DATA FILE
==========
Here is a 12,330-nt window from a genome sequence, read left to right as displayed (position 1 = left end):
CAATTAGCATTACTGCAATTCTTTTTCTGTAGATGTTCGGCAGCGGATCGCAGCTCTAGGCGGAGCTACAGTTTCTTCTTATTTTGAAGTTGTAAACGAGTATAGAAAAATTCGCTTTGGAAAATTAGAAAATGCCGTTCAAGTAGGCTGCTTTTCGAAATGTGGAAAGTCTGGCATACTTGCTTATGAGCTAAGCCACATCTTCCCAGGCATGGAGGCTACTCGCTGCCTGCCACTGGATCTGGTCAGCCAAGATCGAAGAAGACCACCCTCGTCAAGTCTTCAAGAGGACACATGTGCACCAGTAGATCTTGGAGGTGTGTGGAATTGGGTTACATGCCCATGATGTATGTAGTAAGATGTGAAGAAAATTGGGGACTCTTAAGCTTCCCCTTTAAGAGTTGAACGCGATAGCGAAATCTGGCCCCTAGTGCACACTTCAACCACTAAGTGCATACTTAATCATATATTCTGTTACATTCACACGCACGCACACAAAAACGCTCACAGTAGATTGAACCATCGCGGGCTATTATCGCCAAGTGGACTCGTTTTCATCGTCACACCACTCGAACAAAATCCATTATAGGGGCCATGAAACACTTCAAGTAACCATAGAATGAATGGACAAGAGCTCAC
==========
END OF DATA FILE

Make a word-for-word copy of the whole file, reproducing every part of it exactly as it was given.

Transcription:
Here is a 12,330-nt window from a genome sequence, read left to right as displayed (position 1 = left end):
CAATTAGCATTACTGCAATTCTTTTTCTGTAGATGTTCGGCAGCGGATCGCAGCTCTAGGCGGAGCTACAGTTTCTTCTTATTTTGAAGTTGTAAACGAGTATAGAAAAATTCGCTTTGGAAAATTAGAAAATGCCGTTCAAGTAGGCTGCTTTTCGAAATGTGGAAAGTCTGGCATACTTGCTTATGAGCTAAGCCACATCTTCCCAGGCATGGAGGCTACTCGCTGCCTGCCACTGGATCTGGTCAGCCAAGATCGAAGAAGACCACCCTCGTCAAGTCTTCAAGAGGACACATGTGCACCAGTAGATCTTGGAGGTGTGTGGAATTGGGTTACATGCCCATGATGTATGTAGTAAGATGTGAAGAAAATTGGGGACTCTTAAGCTTCCCCTTTAAGAGTTGAACGCGATAGCGAAATCTGGCCCCTAGTGCACACTTCAACCACTAAGTGCATACTTAATCATATATTCTGTTACATTCACACGCACGCACACAAAAACGCTCACAGTAGATTGAACCATCGCGGGCTATTATCGCCAAGTGGACTCGTTTTCATCGTCACACCACTCGAACAAAATCCATTATAGGGGCCATGAAACACTTCAAGTAACCATAGAATGAATGGACAAGAGCTCAC